Pharmacists measure and count every day, but one calculation weighs heavily on Tim Gleason.
"I have two kids, ages 2 and 5. I work from 9 a.m. to 7 p.m. That means I have less than an hour to spend with them on weekdays before they go to bed. I'm thinking about shortening my hours so I can spend more time with them," he said.
He isn't alone. More and more pharmacists are cutting back on their hours or leaving the profession altogether, creating an acute shortage.
Gleason owns the Potter Drug stores in Rochester and Petersburg, and he is trying to operate the stores with just two pharmacists. That means they are both working a minimum of 54 hours each week.
Business is brisk, hours are long and workers are few.
"We had a pharmacist leave for a state job in August, and we haven't been able to fill the position since," he said. "That means the two of us who remain have to work longer hours."
Gleason said he has sought to hire another druggist but the competition is keen.
Illinois and much of the nation are experiencing a shortage of pharmacists willing to work in retail settings.
The shortage is particularly acute in central and southern Illinois, said Mark Luer, dean of the pharmacy school at Southern Illinois University-Edwardsville.
Luer leads the only pharmacy school south of Interstate 80 in Illinois. Part of the school's mission is to educate pharmacists who will serve in central and southern Illinois.
"Right now, a new graduate can expect to start out making $125,000, and on top of that, many are being offered $75,000 signing bonuses," he said.
Despite the incentives, area pharmacies are cutting back their hours or temporarily closing. For example, the pharmacy at the Walgreens at 1310 S. Fifth St. in Springfield is temporarily closed, and the one at 2305 W. Monroe St. has cut back on its hours, said Fraser Engerman, a spokesman for Walgreens. Walgreens has also stopped offering 24-hour pharmacy service at its location at 2020 South MacArthur Boulevard.
"The closest 24-hour pharmacy to Springfield is in Pekin," said Garth Reynolds, executive director of the Illinois Pharmacists Association.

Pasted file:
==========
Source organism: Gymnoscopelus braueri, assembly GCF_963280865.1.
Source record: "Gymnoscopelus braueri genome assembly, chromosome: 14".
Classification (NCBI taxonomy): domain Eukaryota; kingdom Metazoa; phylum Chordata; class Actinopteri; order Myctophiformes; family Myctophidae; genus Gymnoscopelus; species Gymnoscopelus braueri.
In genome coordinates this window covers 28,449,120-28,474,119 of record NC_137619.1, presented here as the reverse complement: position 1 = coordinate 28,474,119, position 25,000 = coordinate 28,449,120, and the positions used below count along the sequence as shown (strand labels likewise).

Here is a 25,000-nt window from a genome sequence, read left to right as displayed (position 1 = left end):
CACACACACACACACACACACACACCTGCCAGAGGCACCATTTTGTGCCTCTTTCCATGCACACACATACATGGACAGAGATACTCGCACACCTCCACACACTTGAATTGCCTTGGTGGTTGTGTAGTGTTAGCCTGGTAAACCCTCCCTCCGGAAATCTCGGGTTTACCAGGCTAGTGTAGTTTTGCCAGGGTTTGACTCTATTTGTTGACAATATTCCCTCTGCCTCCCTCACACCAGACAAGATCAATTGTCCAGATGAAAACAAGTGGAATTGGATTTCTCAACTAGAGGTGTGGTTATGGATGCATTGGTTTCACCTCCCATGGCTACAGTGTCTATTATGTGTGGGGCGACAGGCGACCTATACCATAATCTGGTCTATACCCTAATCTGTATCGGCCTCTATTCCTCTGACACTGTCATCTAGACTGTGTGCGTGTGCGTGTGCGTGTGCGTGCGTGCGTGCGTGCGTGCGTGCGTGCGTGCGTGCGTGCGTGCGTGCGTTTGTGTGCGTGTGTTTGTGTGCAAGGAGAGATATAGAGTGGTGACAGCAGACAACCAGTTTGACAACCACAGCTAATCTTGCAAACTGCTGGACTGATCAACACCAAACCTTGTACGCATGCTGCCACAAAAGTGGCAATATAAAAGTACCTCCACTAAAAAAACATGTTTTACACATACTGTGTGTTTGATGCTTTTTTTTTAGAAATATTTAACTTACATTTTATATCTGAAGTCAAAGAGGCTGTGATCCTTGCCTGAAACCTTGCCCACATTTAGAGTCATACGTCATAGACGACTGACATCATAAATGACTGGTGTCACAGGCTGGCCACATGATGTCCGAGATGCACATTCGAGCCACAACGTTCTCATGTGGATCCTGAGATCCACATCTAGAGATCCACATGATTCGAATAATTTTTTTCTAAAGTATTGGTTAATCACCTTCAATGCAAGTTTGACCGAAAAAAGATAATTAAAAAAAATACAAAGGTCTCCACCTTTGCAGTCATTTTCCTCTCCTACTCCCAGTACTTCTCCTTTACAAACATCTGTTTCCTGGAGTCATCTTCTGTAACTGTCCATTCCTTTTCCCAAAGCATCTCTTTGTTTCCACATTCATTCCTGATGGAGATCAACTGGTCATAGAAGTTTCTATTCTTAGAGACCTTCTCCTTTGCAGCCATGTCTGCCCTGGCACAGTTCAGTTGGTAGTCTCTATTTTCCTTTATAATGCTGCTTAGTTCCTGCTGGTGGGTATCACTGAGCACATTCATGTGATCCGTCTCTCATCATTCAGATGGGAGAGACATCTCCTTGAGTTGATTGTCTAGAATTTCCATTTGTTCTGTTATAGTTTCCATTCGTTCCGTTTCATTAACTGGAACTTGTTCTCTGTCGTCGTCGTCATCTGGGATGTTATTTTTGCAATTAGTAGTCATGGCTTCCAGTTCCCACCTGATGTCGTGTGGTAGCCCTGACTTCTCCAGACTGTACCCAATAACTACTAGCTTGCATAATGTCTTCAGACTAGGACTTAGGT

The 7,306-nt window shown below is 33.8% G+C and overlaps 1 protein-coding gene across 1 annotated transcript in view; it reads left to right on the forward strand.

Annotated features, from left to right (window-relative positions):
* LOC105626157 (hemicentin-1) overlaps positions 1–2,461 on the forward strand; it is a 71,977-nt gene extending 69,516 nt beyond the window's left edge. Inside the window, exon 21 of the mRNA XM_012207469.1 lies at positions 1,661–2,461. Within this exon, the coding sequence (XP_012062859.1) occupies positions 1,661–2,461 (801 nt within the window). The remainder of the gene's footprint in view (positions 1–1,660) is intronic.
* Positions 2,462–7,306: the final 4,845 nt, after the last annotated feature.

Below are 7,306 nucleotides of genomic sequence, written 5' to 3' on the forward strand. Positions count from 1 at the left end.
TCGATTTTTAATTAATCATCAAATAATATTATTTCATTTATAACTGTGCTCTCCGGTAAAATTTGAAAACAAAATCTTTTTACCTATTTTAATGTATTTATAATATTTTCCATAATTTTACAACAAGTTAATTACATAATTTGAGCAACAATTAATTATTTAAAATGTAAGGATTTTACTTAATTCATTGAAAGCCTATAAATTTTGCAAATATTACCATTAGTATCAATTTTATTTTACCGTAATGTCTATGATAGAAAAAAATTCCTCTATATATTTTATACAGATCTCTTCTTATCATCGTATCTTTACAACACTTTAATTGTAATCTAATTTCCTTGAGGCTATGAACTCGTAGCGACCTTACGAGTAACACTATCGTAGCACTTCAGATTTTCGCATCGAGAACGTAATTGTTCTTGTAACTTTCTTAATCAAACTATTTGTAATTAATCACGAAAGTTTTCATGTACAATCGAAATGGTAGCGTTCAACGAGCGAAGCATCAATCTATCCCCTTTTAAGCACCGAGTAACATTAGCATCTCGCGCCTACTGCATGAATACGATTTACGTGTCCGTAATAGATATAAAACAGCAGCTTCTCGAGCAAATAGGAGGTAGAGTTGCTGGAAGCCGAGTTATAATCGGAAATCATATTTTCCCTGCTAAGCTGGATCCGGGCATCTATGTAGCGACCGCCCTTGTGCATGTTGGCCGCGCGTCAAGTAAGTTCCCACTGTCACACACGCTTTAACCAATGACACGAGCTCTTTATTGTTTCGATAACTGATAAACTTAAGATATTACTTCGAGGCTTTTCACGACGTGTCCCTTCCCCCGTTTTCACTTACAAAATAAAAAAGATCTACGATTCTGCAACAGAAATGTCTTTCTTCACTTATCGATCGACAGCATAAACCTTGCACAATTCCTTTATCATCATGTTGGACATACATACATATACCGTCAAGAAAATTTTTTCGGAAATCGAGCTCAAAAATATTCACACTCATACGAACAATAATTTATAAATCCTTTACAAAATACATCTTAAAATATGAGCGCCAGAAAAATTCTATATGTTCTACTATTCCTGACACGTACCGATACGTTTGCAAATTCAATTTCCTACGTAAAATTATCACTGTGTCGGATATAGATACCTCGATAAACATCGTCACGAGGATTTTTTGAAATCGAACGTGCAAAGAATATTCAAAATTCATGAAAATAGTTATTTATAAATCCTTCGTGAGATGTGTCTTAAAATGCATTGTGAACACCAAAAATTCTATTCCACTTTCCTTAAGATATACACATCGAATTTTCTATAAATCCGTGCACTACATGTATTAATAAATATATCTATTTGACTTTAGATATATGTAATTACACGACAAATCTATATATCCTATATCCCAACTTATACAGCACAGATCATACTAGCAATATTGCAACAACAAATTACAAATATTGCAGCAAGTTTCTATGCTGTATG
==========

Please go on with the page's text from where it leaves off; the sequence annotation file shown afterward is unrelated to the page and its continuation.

There are several causes of the pharmacist crunch.
"Just a few years ago, new graduates were having trouble finding jobs because of consolidation in the industry," Luer of SIU-E said. "Since then, the number of applicants applying to pharmacy schools has dropped by one-third and the number graduating has also dropped. Now we have an acute shortage."
With fewer pharmacists working, those who remain in the industry are often expected to work longer hours. And the COVID pandemic put further stress on retail pharmacists, Luer said.
"A lot of pressures were put on them with vaccinations, COVID testing and everything else," he said. "And it was all happening at a time when support systems really weren't in place for the increased workloads."
Further complicating the matter is that pharmacies are essential businesses and operated throughout the pandemic, while many schools did not.
Many pharmacists who are parents of school-age children found themselves with the conflicting demands of their profession and their families.
"Many in the profession, which is a majority female, opted to either cut back on their hours or become full-time, stay-at-home parents," Luer added.
"Pharmacy hours are being restricted, and really you were getting down to what you would consider the bare minimum to keep a pharmacy open," he said. "They may only have one pharmacist, whereas in the past they would've had several pharmacists working. So, they tried to augment that with pharmacy technicians. But there's a pharmacy technician shortage going on, too."
Reynolds, of the pharmacists association, said the state's rising minimum wage has made other, less stressful positions, attractive to technicians.
"I know some pharmacists will go and teach chemistry because we basically have 95% of a chemistry degree with our blended curriculum," he said. "I've known pharmacists that have taught chemistry at college levels and in high schools. And they're doing this because of the pressures of taking care of patients in today's environment. ... We're asked to do everything. We (administer) COVID vaccinations in addition to everything else. Nothing else stopped. We still have to get everyone's prescriptions ready."
Scott Reeder, a staff writer for Illinois Times, can be reached at email@example.com.